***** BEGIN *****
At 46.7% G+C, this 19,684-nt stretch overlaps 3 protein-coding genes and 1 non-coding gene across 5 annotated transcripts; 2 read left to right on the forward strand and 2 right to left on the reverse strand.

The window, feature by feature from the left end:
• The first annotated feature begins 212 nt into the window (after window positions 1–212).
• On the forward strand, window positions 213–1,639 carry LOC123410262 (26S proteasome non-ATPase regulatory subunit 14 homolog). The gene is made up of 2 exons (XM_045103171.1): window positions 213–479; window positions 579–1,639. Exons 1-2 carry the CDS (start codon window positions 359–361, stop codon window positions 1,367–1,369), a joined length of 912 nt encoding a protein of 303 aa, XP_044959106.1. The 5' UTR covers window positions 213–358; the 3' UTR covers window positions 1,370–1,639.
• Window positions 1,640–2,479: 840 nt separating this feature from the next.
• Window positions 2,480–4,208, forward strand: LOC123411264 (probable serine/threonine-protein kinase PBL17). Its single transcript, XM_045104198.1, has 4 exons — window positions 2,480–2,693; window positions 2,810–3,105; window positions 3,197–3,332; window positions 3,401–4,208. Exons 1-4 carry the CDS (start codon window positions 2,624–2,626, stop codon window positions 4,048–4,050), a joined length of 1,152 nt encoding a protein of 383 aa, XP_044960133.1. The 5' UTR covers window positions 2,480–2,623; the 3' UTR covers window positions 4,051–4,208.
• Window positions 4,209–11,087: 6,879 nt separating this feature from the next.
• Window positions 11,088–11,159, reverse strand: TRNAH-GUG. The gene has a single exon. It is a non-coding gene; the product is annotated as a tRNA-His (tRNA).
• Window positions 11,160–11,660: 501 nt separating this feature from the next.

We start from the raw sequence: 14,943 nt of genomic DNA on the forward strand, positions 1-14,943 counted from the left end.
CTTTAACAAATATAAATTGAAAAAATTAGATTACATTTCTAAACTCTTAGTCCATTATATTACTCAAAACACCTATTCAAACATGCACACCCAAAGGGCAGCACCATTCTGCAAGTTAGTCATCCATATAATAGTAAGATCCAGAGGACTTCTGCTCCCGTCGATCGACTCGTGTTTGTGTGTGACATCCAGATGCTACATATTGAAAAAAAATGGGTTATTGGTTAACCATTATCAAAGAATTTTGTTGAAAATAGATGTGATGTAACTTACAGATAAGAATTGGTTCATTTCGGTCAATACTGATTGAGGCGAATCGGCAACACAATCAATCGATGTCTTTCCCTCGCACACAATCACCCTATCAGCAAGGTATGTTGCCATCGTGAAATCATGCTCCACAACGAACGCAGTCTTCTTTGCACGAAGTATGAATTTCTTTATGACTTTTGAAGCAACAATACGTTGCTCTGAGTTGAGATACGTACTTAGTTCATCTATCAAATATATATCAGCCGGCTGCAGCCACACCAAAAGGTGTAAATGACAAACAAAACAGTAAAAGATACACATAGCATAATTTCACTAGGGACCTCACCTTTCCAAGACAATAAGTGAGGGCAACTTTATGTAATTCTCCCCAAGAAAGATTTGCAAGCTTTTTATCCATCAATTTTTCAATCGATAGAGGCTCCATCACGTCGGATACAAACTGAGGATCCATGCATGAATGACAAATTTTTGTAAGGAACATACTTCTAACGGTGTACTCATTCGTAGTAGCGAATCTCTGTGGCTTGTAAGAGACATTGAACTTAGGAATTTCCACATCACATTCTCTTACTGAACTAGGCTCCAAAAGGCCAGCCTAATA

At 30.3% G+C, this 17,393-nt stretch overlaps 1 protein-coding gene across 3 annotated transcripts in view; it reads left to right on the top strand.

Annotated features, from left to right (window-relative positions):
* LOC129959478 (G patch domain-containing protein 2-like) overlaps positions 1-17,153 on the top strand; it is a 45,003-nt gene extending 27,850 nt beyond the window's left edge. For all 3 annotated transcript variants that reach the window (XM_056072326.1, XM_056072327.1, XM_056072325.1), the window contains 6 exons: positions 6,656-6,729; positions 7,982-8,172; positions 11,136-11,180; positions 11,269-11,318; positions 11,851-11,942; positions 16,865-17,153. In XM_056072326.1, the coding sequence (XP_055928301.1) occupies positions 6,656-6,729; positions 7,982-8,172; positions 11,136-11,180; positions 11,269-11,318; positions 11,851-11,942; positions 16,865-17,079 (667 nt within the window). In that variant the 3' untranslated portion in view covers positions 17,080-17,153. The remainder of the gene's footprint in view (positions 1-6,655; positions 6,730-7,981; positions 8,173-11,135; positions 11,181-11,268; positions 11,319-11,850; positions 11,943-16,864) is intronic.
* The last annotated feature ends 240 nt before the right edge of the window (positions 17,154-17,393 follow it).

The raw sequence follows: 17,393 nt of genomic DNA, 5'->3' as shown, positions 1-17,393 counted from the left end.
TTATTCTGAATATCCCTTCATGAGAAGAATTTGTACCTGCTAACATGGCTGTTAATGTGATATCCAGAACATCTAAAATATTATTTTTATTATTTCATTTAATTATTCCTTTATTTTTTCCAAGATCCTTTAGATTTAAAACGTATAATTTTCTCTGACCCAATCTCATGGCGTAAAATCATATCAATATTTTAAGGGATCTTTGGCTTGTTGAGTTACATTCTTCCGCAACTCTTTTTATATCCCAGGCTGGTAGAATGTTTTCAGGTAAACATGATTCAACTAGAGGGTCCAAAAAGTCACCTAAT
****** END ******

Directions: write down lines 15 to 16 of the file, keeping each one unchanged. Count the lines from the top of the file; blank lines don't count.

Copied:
* The last annotated feature ends 240 nt before the right edge of the window (positions 17,154-17,393 follow it).

The raw sequence follows: 17,393 nt of genomic DNA, 5'->3' as shown, positions 1-17,393 counted from the left end.